Not only have those numbers created a massive budgetary drain, but scholars have suggested that this level of incarceration is dangerous for society at large. According to landmark research by the Pew Center on the States, a research group, any incarceration rate over 500 per 100,000 actually produces more crime by affecting families and vesting people with criminal records.
Meanwhile, states are locking up African-Americans at an average rate of 2,200 per 100,000. According to a major report on racism that the U.S. State Department sent to the United Nations on Thursday, African-American men remain 6.4 times more likely to be incarcerated than white men.
A significant amount of the work – and potential – for the new task force will simply be in disentangling federal from state statutes. On a broader level, advocates are hoping that the process will result in an effort to redefine the role of the federal government in prosecuting criminal activity.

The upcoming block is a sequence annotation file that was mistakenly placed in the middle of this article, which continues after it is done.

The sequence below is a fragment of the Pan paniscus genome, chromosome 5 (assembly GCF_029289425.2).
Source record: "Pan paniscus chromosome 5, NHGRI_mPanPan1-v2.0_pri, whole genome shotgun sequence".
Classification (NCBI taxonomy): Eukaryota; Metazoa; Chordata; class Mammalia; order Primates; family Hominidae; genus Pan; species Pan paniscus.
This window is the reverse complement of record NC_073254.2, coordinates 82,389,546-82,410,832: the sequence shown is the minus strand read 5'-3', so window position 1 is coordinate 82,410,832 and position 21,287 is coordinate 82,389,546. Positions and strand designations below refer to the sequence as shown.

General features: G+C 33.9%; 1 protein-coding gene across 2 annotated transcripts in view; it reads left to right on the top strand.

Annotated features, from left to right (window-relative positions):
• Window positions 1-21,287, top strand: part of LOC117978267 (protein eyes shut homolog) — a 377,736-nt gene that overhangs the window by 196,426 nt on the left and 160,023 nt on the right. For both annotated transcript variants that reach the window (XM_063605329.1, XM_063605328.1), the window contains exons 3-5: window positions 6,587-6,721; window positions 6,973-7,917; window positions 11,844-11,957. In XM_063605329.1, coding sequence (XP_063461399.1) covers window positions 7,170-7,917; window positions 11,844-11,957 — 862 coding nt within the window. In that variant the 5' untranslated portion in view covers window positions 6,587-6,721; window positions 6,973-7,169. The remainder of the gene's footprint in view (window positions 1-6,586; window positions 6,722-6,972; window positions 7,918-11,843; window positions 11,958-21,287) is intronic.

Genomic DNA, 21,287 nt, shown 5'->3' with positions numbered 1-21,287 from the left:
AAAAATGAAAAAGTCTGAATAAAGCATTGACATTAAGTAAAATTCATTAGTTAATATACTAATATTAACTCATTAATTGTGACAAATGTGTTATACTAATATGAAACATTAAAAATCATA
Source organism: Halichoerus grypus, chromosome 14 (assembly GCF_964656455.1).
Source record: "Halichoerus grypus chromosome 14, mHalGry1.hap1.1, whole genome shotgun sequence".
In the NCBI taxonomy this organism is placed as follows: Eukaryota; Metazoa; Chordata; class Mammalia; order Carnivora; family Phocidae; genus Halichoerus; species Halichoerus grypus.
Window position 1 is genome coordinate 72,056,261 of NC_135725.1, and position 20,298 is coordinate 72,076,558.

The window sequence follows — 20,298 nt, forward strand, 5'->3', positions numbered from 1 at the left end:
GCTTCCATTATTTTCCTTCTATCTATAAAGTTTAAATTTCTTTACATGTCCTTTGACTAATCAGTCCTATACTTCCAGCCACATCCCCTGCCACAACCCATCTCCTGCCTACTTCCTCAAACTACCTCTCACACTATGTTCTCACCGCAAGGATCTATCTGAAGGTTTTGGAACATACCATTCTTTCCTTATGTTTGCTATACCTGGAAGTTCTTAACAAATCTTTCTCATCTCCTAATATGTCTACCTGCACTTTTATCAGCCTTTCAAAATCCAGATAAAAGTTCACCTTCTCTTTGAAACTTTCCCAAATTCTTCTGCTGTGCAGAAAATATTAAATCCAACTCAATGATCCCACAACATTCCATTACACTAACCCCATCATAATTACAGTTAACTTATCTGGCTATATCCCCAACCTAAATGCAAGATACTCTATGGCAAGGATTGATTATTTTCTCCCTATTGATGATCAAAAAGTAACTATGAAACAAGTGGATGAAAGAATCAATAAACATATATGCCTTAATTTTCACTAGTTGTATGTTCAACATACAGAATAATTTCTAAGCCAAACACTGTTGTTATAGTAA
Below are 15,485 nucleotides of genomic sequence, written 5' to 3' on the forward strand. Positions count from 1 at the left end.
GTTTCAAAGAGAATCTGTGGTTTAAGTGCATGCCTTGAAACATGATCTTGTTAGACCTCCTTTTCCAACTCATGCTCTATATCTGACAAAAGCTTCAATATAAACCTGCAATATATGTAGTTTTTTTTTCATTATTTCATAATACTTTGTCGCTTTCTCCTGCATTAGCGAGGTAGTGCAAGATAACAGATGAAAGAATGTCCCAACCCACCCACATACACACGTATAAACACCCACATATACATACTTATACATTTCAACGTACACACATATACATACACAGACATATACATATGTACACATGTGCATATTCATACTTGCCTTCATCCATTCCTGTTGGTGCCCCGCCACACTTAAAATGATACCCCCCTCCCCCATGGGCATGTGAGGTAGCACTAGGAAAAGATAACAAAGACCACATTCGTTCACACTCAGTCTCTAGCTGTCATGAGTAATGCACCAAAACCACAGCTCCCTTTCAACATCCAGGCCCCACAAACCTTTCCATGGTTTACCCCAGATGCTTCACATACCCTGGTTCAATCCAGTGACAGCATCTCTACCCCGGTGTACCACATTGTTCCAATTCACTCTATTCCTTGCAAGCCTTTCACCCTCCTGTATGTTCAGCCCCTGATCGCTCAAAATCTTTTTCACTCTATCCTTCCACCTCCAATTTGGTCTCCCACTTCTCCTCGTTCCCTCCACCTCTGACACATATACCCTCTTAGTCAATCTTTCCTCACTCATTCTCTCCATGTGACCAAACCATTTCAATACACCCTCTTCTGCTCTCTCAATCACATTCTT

“The states have historically had responsibility for prosecutions, and it’s only fairly recently that the federal government has become increasingly involved,” the ACLU’s Bellamy said.
“It’s quite difficult politically for policymakers to step back and admit that an issue is already being adequately handled at the state level. But this process is now an opportunity to do that.”
States in recent years have become cauldrons of innovative – and bipartisan – thinking on criminal justice-related reforms. Motivated to a great extent by the fiscal challenges that have cropped up since the economic downturn, state governments have been increasingly tackling policies that have led to high levels of incarceration.